Now: almost any of the above could radically disrupt the economy (and should). Sometime soon, fish prices will skyrocket as overfishing's legacy creates radical scarcity. Sometime soon, the impact and risk of ocean acidification will be recognized by society, and radical steps will need to be taken to prevent our rich, biodiverse ocean from becoming an acidic, jellyfish- and algae-filled cesspool, in our lifetimes. Sometime soon (and the next five years are likely to be exceedingly warm) we will see a serious drought in a major food-producing belt. Sometime soon we will see explosions of unintended consequences: unexpected blooms of dead zones, collapses of shellfish and coral, and the complex ecosystems they support.
Each of these would have dramatic economic consequences. If even 1/4 of what I describe above is the emergency I think it is, then there's what might be called "a disruptive economic force."
The present is not what the past was; the near future is by no means what the recent present was. We have reached a tremendously complex, tremendously traumatic point in human history.
Economists try to predict the future. Few economists have grappled with the limits we are confronting.
What bonddad and bobswarn both did is useful, in that they are mirroring the mindset of many traders, analysts, pundits, and economists.
I think there's plenty of evidence that that entire community is based on a failed model: a failed economic model, a failed environmental model, a failed energy model, a failed sustainable-lifestyle model.
It seems to me we are likely to be entering the era of "converging emergencies."
It's the problem of, say, the 90% deathrate in bats in the Northeast, causing a rise in crop pests, causing a drastic rise in pesticide use, causing a general decline in pollinators and other beneficial species, while also causing reproductive problems in freshwater fish downstream.
It's the problem of, say, topsoil depletion and aquifer pollution in the Midwest, compounded by climate-chaos drought and a monoculture of soy and corn, causing increasing use of fertilizer, causing the depletion and rapid rise in prices of phosphorus, while also causing the farm runoff to create algal blooms in rivers and lakes and outlets.
It's the problem of, say, rising oceans drastically devaluing private and commercial property that is 20 feet "above (the former) sea level," including city infrastucture, homes, and businesses, while the costs of energy are rising, ports are having to reconfigure, and shipping costs treble, as we confront the costs of CO2 realistically.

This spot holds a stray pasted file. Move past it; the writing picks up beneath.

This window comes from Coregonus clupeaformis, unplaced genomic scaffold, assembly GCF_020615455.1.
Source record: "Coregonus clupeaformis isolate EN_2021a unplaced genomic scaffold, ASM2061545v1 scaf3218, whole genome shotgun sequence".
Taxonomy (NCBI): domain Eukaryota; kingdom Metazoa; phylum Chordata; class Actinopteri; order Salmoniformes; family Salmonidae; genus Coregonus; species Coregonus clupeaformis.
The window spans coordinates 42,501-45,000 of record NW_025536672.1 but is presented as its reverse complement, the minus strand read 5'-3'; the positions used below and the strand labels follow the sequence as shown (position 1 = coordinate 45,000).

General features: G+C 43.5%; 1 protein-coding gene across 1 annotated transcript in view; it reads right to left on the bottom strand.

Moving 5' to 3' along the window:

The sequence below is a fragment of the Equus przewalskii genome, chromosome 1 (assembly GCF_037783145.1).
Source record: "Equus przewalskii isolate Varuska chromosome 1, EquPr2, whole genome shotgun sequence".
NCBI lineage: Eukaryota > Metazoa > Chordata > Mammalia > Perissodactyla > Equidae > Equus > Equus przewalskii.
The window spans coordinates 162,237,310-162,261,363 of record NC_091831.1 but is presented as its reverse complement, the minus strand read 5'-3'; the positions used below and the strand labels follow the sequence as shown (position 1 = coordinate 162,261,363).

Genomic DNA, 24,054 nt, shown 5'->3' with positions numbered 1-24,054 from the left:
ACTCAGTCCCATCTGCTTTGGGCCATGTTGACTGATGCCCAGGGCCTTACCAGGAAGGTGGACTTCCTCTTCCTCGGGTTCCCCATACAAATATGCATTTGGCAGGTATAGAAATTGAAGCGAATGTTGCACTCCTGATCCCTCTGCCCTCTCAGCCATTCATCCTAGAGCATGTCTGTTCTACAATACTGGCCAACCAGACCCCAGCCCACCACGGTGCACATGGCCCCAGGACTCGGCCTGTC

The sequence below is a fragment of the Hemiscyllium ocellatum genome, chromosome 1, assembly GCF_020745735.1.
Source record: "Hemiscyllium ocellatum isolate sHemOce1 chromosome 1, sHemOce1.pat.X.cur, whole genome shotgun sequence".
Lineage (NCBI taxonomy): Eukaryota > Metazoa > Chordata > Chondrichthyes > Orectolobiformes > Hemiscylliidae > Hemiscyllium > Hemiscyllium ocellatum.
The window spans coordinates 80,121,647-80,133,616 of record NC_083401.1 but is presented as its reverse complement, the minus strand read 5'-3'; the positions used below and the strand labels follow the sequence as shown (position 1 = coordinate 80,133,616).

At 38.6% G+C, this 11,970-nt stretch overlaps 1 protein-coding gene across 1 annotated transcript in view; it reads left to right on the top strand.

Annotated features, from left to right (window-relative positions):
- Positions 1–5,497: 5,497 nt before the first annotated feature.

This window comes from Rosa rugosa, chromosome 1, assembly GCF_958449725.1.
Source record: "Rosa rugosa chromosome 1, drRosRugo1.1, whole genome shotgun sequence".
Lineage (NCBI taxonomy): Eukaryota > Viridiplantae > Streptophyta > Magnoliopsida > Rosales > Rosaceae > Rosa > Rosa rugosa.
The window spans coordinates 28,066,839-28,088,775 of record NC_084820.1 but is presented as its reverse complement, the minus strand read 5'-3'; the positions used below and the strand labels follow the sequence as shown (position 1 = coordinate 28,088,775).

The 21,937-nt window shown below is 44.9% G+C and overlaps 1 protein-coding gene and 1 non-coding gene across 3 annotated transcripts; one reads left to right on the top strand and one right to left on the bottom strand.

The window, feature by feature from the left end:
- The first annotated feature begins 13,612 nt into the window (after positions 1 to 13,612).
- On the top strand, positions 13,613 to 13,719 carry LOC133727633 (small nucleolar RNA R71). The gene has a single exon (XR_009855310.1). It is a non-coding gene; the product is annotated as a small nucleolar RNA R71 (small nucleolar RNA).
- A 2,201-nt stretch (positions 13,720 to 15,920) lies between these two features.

I could go on. Converging emergencies will be the realities of the next three to ten years, and oddly, most economists, traders, policy-makers, and the rest, have only the haziest of notions that things might be "off."
"Gloomy" or "Not-so-gloomy" seems to me rather silly.
A radical economic and societal restructuring will happen in the next five to ten years. I have no idea how it will affect our 401ks, or our TIAA-CREFs, or our cost-to-goods ratio. The selling price of houses may depend on their south-facing land, and proximity to small farms. The valuation of a stock may depend on its relationship to emergency response. The employment numbers may depend on what FEMA requires. The next three to ten years (presuming that it becomes ever more clear to the financial markets just how bad things are) will be wacky, and not at all like the previous three to ten years.
In the end, my fascination with the bonddad/bobswern discussion is similar to that of my fascination with, say, photovoltaic cell technology development. It may make a difference to me, personally, and for an industry, and might impact the converging emergencies.... but until it becomes a key part of society's proactive response to the converging emergencies, then it's just an interesting datapoint to my personal investment strategy.
"The Economy" is, as we are seeing, far more like an ecosystem than like a predictable, plottable system. The "financial system" is based on a prediction of a stable future -- and I'm pretty sure that stability is not in our future.
So what happens to the financial system when the past is utterly no predictor of future performance, and all bets are off?
Update: first Rec list. Glad it was one I was proud of.